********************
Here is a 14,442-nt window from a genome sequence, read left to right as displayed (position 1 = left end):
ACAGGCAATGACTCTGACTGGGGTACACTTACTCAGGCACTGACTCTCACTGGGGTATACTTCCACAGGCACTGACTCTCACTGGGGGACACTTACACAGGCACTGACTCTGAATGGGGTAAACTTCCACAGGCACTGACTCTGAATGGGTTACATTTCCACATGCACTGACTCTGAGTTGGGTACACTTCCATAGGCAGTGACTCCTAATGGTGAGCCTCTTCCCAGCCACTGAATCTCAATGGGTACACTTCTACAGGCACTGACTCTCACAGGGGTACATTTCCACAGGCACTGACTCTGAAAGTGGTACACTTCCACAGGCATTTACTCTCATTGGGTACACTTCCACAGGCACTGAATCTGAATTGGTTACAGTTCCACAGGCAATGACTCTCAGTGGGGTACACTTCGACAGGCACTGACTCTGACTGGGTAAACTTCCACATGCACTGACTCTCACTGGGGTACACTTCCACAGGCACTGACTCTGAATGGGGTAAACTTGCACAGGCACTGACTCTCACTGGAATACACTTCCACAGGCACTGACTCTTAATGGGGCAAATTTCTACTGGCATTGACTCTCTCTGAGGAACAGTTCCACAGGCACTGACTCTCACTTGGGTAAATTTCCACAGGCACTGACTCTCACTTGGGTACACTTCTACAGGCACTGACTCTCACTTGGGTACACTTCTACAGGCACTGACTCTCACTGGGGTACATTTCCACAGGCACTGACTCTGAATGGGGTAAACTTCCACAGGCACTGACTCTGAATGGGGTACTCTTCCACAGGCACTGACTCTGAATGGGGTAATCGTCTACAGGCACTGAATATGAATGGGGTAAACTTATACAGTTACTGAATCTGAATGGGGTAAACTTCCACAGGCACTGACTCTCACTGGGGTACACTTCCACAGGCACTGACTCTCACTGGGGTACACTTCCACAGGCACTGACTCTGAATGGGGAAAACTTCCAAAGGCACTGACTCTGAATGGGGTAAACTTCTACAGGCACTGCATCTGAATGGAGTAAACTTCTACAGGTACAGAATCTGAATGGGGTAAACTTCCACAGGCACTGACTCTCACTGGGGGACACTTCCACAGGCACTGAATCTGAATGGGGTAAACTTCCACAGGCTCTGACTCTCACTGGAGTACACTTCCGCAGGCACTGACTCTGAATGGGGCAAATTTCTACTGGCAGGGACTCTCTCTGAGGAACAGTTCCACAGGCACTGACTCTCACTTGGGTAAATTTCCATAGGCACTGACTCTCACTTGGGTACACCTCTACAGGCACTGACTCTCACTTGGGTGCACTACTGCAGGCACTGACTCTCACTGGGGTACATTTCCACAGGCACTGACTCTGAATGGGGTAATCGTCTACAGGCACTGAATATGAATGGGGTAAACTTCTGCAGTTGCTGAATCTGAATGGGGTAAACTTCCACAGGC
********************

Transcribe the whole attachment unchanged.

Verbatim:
Here is a 14,442-nt window from a genome sequence, read left to right as displayed (position 1 = left end):
ACAGGCAATGACTCTGACTGGGGTACACTTACTCAGGCACTGACTCTCACTGGGGTATACTTCCACAGGCACTGACTCTCACTGGGGGACACTTACACAGGCACTGACTCTGAATGGGGTAAACTTCCACAGGCACTGACTCTGAATGGGTTACATTTCCACATGCACTGACTCTGAGTTGGGTACACTTCCATAGGCAGTGACTCCTAATGGTGAGCCTCTTCCCAGCCACTGAATCTCAATGGGTACACTTCTACAGGCACTGACTCTCACAGGGGTACATTTCCACAGGCACTGACTCTGAAAGTGGTACACTTCCACAGGCATTTACTCTCATTGGGTACACTTCCACAGGCACTGAATCTGAATTGGTTACAGTTCCACAGGCAATGACTCTCAGTGGGGTACACTTCGACAGGCACTGACTCTGACTGGGTAAACTTCCACATGCACTGACTCTCACTGGGGTACACTTCCACAGGCACTGACTCTGAATGGGGTAAACTTGCACAGGCACTGACTCTCACTGGAATACACTTCCACAGGCACTGACTCTTAATGGGGCAAATTTCTACTGGCATTGACTCTCTCTGAGGAACAGTTCCACAGGCACTGACTCTCACTTGGGTAAATTTCCACAGGCACTGACTCTCACTTGGGTACACTTCTACAGGCACTGACTCTCACTTGGGTACACTTCTACAGGCACTGACTCTCACTGGGGTACATTTCCACAGGCACTGACTCTGAATGGGGTAAACTTCCACAGGCACTGACTCTGAATGGGGTACTCTTCCACAGGCACTGACTCTGAATGGGGTAATCGTCTACAGGCACTGAATATGAATGGGGTAAACTTATACAGTTACTGAATCTGAATGGGGTAAACTTCCACAGGCACTGACTCTCACTGGGGTACACTTCCACAGGCACTGACTCTCACTGGGGTACACTTCCACAGGCACTGACTCTGAATGGGGAAAACTTCCAAAGGCACTGACTCTGAATGGGGTAAACTTCTACAGGCACTGCATCTGAATGGAGTAAACTTCTACAGGTACAGAATCTGAATGGGGTAAACTTCCACAGGCACTGACTCTCACTGGGGGACACTTCCACAGGCACTGAATCTGAATGGGGTAAACTTCCACAGGCTCTGACTCTCACTGGAGTACACTTCCGCAGGCACTGACTCTGAATGGGGCAAATTTCTACTGGCAGGGACTCTCTCTGAGGAACAGTTCCACAGGCACTGACTCTCACTTGGGTAAATTTCCATAGGCACTGACTCTCACTTGGGTACACCTCTACAGGCACTGACTCTCACTTGGGTGCACTACTGCAGGCACTGACTCTCACTGGGGTACATTTCCACAGGCACTGACTCTGAATGGGGTAATCGTCTACAGGCACTGAATATGAATGGGGTAAACTTCTGCAGTTGCTGAATCTGAATGGGGTAAACTTCCACAGGC